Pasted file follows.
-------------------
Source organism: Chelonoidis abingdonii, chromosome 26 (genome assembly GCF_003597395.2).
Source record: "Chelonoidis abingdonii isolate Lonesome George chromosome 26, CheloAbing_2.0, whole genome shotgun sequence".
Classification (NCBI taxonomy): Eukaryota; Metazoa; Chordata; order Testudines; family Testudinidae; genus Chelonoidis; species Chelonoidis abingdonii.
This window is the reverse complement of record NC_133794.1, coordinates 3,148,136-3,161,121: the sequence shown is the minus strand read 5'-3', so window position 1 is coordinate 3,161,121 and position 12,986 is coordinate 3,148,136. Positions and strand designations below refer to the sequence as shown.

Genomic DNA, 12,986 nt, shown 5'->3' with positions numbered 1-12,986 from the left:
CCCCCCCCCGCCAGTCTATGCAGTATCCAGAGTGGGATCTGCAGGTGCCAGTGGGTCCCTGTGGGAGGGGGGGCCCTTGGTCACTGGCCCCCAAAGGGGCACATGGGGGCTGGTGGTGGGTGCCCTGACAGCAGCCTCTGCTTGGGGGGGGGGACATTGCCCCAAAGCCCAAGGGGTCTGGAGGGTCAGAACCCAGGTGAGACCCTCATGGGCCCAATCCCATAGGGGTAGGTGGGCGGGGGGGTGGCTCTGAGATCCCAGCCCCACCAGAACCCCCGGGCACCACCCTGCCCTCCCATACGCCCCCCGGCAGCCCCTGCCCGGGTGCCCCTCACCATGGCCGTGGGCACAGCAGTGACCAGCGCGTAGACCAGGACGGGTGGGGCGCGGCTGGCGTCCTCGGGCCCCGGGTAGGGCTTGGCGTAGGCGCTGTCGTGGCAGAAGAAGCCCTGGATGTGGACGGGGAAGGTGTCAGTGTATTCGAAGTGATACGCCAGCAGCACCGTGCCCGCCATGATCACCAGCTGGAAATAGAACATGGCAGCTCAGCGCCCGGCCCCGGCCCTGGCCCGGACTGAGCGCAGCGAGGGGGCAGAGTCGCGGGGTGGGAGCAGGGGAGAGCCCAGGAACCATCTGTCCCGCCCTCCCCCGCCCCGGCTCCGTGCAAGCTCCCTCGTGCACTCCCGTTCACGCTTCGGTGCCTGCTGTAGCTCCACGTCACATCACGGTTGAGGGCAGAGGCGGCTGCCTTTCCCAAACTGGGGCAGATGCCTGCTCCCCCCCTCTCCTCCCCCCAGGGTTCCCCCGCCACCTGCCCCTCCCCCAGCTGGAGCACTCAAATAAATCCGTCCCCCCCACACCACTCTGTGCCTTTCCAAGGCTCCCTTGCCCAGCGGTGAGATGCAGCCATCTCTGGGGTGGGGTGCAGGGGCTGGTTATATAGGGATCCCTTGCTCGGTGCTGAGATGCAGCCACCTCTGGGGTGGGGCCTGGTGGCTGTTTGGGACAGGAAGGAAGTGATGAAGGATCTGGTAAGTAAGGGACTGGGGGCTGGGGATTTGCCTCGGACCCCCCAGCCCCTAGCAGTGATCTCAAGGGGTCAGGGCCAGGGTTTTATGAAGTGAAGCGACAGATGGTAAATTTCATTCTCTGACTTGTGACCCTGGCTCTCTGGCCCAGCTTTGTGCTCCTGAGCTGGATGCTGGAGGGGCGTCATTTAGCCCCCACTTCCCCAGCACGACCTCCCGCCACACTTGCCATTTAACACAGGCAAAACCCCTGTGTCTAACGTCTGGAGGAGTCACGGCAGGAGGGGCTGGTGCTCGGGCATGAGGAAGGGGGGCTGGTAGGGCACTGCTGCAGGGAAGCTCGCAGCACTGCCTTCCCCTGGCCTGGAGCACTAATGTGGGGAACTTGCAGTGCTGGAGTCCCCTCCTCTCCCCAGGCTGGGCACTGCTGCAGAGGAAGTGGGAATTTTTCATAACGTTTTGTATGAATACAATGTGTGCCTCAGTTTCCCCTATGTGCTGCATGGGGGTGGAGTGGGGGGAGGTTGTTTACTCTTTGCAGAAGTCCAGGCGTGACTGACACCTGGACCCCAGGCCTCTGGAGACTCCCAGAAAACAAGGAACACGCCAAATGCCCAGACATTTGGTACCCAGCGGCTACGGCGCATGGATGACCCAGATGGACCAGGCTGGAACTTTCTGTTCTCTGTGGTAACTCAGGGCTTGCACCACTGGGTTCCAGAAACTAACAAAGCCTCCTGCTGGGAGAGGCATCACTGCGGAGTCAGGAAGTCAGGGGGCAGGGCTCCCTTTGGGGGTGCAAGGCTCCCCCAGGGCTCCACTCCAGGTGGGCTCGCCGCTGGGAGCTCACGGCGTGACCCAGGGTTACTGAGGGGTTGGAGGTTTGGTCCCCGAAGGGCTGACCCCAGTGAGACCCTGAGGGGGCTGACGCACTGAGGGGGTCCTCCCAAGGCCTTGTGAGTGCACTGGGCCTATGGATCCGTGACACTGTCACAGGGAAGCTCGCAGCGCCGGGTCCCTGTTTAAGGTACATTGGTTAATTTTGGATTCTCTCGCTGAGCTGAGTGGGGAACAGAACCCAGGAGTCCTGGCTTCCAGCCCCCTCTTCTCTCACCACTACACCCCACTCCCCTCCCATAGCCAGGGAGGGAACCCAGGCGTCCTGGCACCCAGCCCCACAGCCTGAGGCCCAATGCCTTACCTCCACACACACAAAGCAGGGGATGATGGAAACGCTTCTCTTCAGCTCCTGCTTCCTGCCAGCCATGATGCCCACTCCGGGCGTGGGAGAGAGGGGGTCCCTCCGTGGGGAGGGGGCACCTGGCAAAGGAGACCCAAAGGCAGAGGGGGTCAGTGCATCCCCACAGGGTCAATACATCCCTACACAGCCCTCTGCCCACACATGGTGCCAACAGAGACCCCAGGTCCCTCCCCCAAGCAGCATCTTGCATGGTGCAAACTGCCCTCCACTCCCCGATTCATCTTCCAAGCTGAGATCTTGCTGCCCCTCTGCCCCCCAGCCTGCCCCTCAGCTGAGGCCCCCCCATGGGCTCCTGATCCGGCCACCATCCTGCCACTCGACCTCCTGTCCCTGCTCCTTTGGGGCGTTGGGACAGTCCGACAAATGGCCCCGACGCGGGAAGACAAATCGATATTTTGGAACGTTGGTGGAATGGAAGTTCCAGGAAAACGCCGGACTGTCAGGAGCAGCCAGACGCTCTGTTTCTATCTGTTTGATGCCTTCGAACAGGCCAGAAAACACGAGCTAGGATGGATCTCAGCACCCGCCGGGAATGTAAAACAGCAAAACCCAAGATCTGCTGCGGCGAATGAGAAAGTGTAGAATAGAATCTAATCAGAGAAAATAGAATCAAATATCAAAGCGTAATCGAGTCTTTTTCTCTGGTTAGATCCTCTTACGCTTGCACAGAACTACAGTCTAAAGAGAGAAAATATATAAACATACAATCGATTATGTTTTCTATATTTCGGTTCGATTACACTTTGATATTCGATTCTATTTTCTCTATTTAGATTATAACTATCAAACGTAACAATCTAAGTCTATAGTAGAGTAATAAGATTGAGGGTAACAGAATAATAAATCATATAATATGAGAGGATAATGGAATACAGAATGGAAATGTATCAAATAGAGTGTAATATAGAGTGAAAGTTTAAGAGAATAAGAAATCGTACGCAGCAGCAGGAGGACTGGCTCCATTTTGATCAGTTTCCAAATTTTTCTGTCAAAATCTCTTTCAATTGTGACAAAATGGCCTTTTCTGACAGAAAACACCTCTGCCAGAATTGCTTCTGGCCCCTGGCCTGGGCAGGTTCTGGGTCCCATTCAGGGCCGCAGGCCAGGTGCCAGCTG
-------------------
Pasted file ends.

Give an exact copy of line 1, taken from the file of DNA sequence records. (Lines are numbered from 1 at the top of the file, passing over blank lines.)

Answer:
Source organism: Chelonoidis abingdonii, chromosome 26 (genome assembly GCF_003597395.2).